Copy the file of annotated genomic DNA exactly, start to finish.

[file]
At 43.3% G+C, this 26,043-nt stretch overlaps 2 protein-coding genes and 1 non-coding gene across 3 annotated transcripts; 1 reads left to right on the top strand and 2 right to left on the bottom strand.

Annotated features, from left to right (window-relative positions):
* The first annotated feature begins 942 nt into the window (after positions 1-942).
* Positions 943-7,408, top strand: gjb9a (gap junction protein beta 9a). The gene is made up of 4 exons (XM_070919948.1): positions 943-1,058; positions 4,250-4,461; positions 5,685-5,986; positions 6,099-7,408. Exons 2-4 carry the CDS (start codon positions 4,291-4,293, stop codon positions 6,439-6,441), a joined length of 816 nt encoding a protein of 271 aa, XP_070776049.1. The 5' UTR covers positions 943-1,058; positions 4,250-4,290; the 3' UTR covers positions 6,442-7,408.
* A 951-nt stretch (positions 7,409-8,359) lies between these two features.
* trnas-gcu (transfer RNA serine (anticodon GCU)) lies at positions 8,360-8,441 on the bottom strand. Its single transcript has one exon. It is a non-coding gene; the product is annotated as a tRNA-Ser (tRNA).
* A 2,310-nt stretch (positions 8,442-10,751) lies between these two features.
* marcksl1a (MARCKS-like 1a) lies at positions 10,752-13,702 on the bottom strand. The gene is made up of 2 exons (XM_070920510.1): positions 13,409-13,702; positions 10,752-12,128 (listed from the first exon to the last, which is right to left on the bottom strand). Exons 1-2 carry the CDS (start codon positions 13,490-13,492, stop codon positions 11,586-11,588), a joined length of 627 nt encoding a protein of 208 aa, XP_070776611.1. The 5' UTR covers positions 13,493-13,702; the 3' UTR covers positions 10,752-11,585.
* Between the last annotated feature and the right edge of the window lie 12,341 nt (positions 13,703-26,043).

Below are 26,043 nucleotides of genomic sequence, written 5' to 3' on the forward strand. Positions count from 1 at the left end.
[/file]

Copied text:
At 43.3% G+C, this 26,043-nt stretch overlaps 2 protein-coding genes and 1 non-coding gene across 3 annotated transcripts; 1 reads left to right on the top strand and 2 right to left on the bottom strand.

Annotated features, from left to right (window-relative positions):
* The first annotated feature begins 942 nt into the window (after positions 1-942).
* Positions 943-7,408, top strand: gjb9a (gap junction protein beta 9a). The gene is made up of 4 exons (XM_070919948.1): positions 943-1,058; positions 4,250-4,461; positions 5,685-5,986; positions 6,099-7,408. Exons 2-4 carry the CDS (start codon positions 4,291-4,293, stop codon positions 6,439-6,441), a joined length of 816 nt encoding a protein of 271 aa, XP_070776049.1. The 5' UTR covers positions 943-1,058; positions 4,250-4,290; the 3' UTR covers positions 6,442-7,408.
* A 951-nt stretch (positions 7,409-8,359) lies between these two features.
* trnas-gcu (transfer RNA serine (anticodon GCU)) lies at positions 8,360-8,441 on the bottom strand. Its single transcript has one exon. It is a non-coding gene; the product is annotated as a tRNA-Ser (tRNA).
* A 2,310-nt stretch (positions 8,442-10,751) lies between these two features.
* marcksl1a (MARCKS-like 1a) lies at positions 10,752-13,702 on the bottom strand. The gene is made up of 2 exons (XM_070920510.1): positions 13,409-13,702; positions 10,752-12,128 (listed from the first exon to the last, which is right to left on the bottom strand). Exons 1-2 carry the CDS (start codon positions 13,490-13,492, stop codon positions 11,586-11,588), a joined length of 627 nt encoding a protein of 208 aa, XP_070776611.1. The 5' UTR covers positions 13,493-13,702; the 3' UTR covers positions 10,752-11,585.
* Between the last annotated feature and the right edge of the window lie 12,341 nt (positions 13,703-26,043).

Below are 26,043 nucleotides of genomic sequence, written 5' to 3' on the forward strand. Positions count from 1 at the left end.